This was the first fly around performed by a Crew Dragon spacecraft and the first since a Soyuz spacecraft flew around the outpost in 2018.

A view of the International Space Station from cameras on the Dragon spacecraft as it flew around the football field-sized complex. Credit: NASA

A view of the International Space Station from cameras on the Dragon spacecraft as it flew around the football field-sized complex. Credit: NASA

These fly arounds are done to get external views of the ISS to inspect areas that aren’t normally seen by inspections via cameras based on the outpost itself. Photos of the orbiting laboratory were taken by Pesquet through the window in the forward hatch of Crew Dragon.

Fly arounds were done quite frequently by the space shuttles during the construction phase of the ISS between 1998 and 2011. This allowed for various pictures of the ISS as it grew over the years.

While the overall structure of the ISS has been finished since 2011. There have been some new additions recently.

This includes a new commercial experiment airlock, a new Russian science module, some external platforms as well as two new roll-out solar arrays.

Additionally, more arrays and new modules are expected over the coming years as the ISS enters its likely final decade of operations.

A graphic of the Crew-2 fly around and departure from the ISS. Credit: NASA

A graphic of the Crew-2 fly around and departure from the ISS. Credit: NASA

The return home

Once the Crew-2 Dragon fly around was completed, the spacecraft began a series of departure burns to leave the ISS and begin preparations for deorbit and splashdown later in the day.

The first major action for the deorbit was the separation of the unpressurized trunk section at about 9:35 p.m. EST (02:35 UTC Nov. 9). This was followed a few minutes later by a 16.5-minute-long deorbit burn using the four forward Draco thrusters to slow the vehicle down by several hundred miles per hour — just enough for it to intersect with the thicker part of Earth’s atmosphere.

Crew-2 Dragon with four astronauts aboard blaze through Earth's atmosphere for a splashdown off the coast of Pensacola, Florida. Credit: NASA/Aubrey Gemignani

Crew-2 with four astronauts aboard blaze through Earth’s atmosphere for a splashdown off the coast of Pensacola, Florida. Credit: NASA/Aubrey Gemignani

After the deorbit burn, the nose cone closed to protect the forward thrusters as well as the docking mechanism.

Crew-2 Dragon began entering the atmosphere at 10:20 p.m. EST. Over the next several minutes the drag of reentry began to cause the four astronauts to experience up to four times the force of gravity as the atmosphere slowed the capsule down.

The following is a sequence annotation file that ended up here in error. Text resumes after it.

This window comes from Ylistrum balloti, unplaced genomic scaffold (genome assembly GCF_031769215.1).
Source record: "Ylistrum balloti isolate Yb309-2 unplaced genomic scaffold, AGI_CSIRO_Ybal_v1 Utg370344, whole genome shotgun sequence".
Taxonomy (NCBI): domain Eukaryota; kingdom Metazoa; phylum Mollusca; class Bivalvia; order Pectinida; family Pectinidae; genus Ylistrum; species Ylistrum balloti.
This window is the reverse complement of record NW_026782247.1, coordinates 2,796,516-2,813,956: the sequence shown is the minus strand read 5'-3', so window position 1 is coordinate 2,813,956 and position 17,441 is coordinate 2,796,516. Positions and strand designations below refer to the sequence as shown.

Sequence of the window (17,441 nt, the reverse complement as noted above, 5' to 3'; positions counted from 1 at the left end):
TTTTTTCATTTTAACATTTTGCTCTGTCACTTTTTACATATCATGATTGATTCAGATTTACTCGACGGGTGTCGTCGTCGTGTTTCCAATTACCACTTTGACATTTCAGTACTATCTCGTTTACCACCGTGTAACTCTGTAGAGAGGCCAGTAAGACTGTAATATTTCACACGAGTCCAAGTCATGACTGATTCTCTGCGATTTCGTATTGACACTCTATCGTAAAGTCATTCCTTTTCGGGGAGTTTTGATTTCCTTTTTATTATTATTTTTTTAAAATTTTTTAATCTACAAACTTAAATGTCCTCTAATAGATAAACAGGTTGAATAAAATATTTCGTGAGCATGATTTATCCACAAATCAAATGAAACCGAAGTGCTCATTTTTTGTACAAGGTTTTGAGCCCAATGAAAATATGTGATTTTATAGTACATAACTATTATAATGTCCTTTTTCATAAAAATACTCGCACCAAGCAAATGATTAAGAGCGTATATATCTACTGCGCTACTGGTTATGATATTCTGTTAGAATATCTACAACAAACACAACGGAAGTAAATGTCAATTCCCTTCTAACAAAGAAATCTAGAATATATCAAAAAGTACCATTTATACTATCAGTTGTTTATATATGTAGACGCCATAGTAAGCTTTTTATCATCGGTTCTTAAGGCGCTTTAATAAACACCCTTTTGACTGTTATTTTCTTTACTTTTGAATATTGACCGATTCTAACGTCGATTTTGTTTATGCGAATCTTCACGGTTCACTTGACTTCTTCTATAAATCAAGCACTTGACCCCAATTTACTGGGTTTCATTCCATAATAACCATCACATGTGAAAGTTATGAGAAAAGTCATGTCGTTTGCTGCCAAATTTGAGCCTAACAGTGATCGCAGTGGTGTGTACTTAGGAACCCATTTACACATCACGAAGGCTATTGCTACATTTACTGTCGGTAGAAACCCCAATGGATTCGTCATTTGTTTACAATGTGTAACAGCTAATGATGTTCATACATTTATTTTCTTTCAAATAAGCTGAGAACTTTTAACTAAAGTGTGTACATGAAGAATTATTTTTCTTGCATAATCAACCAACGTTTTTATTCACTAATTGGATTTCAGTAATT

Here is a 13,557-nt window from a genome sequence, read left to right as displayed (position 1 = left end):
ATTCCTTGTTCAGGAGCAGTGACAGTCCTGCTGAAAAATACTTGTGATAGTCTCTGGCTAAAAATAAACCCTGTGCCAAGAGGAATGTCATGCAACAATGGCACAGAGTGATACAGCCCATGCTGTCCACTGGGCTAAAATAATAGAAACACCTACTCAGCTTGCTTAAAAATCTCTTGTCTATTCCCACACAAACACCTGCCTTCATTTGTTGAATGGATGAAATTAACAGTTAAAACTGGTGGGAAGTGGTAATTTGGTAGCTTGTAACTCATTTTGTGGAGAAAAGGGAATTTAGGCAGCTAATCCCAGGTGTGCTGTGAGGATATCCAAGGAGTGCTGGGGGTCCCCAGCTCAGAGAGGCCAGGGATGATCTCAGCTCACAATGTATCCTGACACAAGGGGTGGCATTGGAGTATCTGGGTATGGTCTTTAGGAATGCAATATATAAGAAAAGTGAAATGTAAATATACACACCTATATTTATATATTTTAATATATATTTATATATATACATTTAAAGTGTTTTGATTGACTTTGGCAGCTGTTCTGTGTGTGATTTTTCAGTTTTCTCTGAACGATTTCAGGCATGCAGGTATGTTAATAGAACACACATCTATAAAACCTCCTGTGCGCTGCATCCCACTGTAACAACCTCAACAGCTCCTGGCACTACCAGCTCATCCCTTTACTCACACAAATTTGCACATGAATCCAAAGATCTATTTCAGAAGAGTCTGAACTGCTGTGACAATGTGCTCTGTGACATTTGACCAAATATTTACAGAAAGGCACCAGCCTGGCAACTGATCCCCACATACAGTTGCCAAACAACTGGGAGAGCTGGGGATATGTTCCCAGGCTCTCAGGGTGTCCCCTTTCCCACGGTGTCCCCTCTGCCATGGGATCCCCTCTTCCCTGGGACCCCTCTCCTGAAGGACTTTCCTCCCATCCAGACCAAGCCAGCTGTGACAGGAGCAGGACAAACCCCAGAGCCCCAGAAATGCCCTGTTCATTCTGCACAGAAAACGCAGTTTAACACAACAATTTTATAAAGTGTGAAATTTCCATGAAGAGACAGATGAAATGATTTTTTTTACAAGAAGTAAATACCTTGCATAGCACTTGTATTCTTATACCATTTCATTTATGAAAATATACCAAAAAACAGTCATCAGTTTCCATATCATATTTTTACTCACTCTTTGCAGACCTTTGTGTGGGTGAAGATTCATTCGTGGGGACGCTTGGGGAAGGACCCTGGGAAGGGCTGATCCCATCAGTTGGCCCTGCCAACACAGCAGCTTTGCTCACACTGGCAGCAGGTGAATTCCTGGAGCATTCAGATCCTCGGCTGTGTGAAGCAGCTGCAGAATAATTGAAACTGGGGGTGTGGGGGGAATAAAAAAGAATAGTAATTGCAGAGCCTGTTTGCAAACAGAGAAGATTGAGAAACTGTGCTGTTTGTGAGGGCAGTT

During this time, because of the plasma buildup around the capsule, there was an expected seven-minute signal blackout with the capsule and its crew.

Right around the end of the blackout period, the capsule reached a velocity of about 350 miles per hour, allowing the drogue chutes to be deployed. This set the stage for the main parachutes to soon thereafter, ultimately slowing the capsule to 15 miles per hour for splashdown.

A shifting schedule

It was initially planned for the Crew-2 astronauts to return to Earth after the Crew-3 astronauts launched to the ISS. This would have allowed for a “direct” handover of these two crews.

A Falcon 9 rocket with Crew Dragon Endurance sits on the launch pad for the Crew-3 mission to the International Space Station. Credit: SpaceX

A Falcon 9 rocket with Crew Dragon Endurance sits on the launch pad for the Crew-3 mission to the International Space Station. Credit: SpaceX

However, because of poor weather in the ascent corridor for Crew-3, combined with delays because of a minor medical issue, and because Crew Dragon Endeavour was coming up on the 210 days in space that it is certified for, NASA opted to do an “indirect” handover.

Crew-3, which will include NASA astronauts Raja Chari, Tom Marshburn and Kayla Barron, as well as European Space Agency astronaut Matthias Maurer, is currently slated to launch at 9:03 p.m. EST Nov. 10 (02:03 UTC Nov. 11).

Docking at the ISS is expected at 7:10 p.m. EST Nov. 11 (00:10 UTC Nov. 12). They will be flying in a new Crew Dragon, which is named Endurance.

The Crew-3 astronauts are expected to remain at the ISS until April 2022.

Video courtesy of SciNews

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Derek Richardson has a degree in mass media, with an emphasis in contemporary journalism, from Washburn University in Topeka, Kansas. While at Washburn, he was the managing editor of the student run newspaper, the Washburn Review. He also has a blog about the International Space Station, called Orbital Velocity.